Monday, September 21, 2009

It's a Bourgeois Town

The other day IOZ linked to a column by George Will fulminating against Obama's politicization of the National Endowment for the Arts. IOZ called it "truly incoherent"; I'm not sure I agree. It's highly dishonest on several fronts, but its agenda is clear enough (viz., to attack Obama). Will ignores the political wars fought against the NEA by Republicans from Reagan to Jesse Helms, Pat Buchanan and others, to force the NEA to support only the blandest work. ("Inoffensive" is not quite the word, since it all comes down to who gets to be offended.) This was not consistent, of course -- the closet Republican Bill Clinton cut funding for the NEA, while George W. Bush raised it throughout his administration, much to the indignation of his Christian-right base.

Even stranger, Will claimed (maybe tongue in cheek?):
Time was, artists were proudly adversarial regarding authority, the established order, etc. "Epater le bourgeois!" and all that. Now they are just another servile interest group seeking morsels from the federal banquet. Are they real artists? Sure, because in this egalitarian era, government reasons circularly: Art is whatever an artist says it is, and an artist is whoever produces art. So, being an artist is a self-validating vocation.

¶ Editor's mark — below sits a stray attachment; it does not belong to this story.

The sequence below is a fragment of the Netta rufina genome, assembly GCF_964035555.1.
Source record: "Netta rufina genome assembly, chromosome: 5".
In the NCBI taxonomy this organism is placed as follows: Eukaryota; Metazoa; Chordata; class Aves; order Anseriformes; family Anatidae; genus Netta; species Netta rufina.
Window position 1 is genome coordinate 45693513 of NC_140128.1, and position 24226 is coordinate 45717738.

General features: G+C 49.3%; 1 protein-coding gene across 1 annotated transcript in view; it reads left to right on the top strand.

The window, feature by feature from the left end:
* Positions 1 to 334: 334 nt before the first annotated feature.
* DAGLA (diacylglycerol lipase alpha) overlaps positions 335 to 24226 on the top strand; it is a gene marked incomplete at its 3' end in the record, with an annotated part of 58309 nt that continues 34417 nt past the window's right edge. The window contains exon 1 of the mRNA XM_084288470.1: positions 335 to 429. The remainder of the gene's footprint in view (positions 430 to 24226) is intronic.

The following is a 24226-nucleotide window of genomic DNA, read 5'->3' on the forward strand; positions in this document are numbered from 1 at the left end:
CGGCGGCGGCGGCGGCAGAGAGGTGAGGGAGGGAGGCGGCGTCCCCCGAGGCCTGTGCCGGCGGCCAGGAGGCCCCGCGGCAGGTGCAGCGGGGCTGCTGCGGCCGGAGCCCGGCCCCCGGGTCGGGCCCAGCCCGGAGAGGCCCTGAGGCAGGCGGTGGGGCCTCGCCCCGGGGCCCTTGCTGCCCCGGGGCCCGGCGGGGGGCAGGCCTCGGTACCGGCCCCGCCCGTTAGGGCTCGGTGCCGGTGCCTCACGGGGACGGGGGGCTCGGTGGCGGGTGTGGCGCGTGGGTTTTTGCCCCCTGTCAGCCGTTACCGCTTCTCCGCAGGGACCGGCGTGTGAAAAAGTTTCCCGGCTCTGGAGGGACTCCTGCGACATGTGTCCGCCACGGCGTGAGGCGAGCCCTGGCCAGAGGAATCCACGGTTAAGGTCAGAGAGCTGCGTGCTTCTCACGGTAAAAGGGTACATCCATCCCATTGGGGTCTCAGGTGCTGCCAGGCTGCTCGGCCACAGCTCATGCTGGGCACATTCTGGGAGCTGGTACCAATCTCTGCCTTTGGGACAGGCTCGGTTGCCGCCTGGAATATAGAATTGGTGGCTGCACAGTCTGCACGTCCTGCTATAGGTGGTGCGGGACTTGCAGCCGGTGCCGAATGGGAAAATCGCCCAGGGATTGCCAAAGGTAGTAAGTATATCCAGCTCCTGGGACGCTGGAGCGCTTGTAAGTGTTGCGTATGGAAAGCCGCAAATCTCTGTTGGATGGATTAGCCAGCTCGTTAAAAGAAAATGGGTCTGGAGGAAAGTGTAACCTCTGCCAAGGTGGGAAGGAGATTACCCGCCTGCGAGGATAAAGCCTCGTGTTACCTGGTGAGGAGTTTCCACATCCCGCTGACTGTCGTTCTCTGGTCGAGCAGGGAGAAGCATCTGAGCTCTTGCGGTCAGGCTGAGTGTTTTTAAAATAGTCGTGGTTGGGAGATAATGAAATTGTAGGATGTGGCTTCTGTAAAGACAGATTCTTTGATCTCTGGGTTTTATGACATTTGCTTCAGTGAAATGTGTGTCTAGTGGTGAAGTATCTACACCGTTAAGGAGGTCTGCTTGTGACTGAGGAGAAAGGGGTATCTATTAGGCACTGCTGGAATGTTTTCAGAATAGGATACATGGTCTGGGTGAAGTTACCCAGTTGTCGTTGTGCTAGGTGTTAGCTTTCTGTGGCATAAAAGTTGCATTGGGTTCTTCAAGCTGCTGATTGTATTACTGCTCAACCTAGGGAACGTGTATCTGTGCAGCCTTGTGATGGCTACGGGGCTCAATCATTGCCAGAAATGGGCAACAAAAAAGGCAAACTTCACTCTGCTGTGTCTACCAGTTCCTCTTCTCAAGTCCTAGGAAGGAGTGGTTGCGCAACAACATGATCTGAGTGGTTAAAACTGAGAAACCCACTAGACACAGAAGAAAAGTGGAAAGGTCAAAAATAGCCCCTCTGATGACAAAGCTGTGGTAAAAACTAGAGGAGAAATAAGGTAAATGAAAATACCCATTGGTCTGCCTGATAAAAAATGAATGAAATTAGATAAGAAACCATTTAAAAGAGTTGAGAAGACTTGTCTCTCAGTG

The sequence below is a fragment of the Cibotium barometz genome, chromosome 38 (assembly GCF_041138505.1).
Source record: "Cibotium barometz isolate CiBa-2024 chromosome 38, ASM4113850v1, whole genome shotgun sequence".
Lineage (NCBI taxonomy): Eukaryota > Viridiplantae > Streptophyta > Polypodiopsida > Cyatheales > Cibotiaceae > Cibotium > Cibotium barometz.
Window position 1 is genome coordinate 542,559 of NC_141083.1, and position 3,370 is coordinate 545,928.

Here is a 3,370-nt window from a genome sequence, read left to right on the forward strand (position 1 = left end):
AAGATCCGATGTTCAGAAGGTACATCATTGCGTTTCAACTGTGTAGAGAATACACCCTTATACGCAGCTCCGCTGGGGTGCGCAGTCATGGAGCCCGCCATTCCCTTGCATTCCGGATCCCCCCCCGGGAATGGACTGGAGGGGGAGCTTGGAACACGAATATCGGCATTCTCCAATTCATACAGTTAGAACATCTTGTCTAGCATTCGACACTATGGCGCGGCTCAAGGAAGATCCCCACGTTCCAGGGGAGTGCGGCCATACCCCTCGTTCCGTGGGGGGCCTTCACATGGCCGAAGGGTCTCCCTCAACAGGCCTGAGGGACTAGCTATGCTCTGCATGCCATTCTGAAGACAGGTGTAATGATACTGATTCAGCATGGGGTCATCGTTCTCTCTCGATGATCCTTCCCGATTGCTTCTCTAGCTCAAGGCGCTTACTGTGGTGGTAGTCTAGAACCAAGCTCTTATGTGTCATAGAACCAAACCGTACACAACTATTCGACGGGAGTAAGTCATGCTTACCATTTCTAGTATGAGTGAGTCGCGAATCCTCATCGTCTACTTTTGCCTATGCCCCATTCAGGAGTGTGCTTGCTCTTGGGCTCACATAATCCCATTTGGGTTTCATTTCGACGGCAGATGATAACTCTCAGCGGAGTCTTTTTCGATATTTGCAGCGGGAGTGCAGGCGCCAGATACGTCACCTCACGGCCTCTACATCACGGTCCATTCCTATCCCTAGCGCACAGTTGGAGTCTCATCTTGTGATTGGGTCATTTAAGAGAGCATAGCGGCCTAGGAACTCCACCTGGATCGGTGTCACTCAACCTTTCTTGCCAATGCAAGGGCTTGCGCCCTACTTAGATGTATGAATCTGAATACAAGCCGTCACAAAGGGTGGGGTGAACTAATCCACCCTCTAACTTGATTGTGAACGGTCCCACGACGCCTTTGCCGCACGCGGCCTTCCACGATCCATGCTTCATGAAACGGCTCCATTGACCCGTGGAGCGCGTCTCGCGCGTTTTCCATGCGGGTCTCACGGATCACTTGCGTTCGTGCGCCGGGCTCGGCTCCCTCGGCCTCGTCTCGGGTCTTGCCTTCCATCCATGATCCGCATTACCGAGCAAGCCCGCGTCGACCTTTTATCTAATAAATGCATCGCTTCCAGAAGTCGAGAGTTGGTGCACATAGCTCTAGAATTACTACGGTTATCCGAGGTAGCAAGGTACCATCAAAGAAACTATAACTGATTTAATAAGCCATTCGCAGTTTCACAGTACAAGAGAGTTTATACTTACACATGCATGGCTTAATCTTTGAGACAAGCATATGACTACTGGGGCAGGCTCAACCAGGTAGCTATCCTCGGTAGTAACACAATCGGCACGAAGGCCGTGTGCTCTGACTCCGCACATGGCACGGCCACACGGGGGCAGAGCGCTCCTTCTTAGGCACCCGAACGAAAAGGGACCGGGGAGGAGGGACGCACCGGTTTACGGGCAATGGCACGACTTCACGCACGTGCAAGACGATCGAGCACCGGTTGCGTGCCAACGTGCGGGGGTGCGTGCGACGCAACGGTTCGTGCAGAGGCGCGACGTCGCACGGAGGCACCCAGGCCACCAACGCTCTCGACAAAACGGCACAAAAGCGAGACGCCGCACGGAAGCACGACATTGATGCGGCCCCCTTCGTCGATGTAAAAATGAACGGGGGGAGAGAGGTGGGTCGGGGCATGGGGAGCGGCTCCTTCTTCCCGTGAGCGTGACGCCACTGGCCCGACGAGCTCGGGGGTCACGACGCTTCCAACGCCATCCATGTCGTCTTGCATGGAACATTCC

I wonder when that time was? As IOZ pointed out, "For most of recorded human history artists and performers and musicians were at best craftsmen, more often servants, and almost always worked in the service of some state or church or local nobleman." Will is also conveniently forgetting just how hostile conservatives have been to artists who produce shocking or offensive work; surely he isn't calling for government funding for these people and their work? No, of course not -- they should be left to their garrets and absinthe. Would Will support federal funding of the arts if Robert Mapplethorpe, Andres Serrano, Cindy Sherman and their ilk could be excluded? Certainly not. And both he and this rightblogger forget earlier times when American artists sought morsels from the government banquet: the 1930s, the New Deal, the WPA -- and even better, World War II, when patriotic artists and entertainers went to work for Uncle Sam. I guess Will would prefer that they'd stayed proudly adversarial regarding authority, and sat out the Good War?

Will's "epater le bourgeois" distracted IOZ and his commenters, which brings me to the real point of this post. The matter arose of Socialist Realism in art -- the officially sanctioned style in the old Soviet Union, which influenced art elsewhere, including the United States during the 1930s. It's easy to make fun of this stuff, though it seems to me that the real issue isn't its style or its aesthetic, it's the content. A nice picture of King Edward or the Pope or Ronald Reagan instead of Stalin with schoolchildren would please most anti-Communists, depending on their particular ideology. Norman Rockwell's paintings are not so different in their style from Socialist Realism, or even in the kind of people and situations they depict; they've often been used as Americanist propaganda. The difference between what might be called "bourgeois realism" and Socialist Realism is not the manner, or even always the matter, it's the address of the artist. Consider this painting (via) of a schoolroom back in the USSR: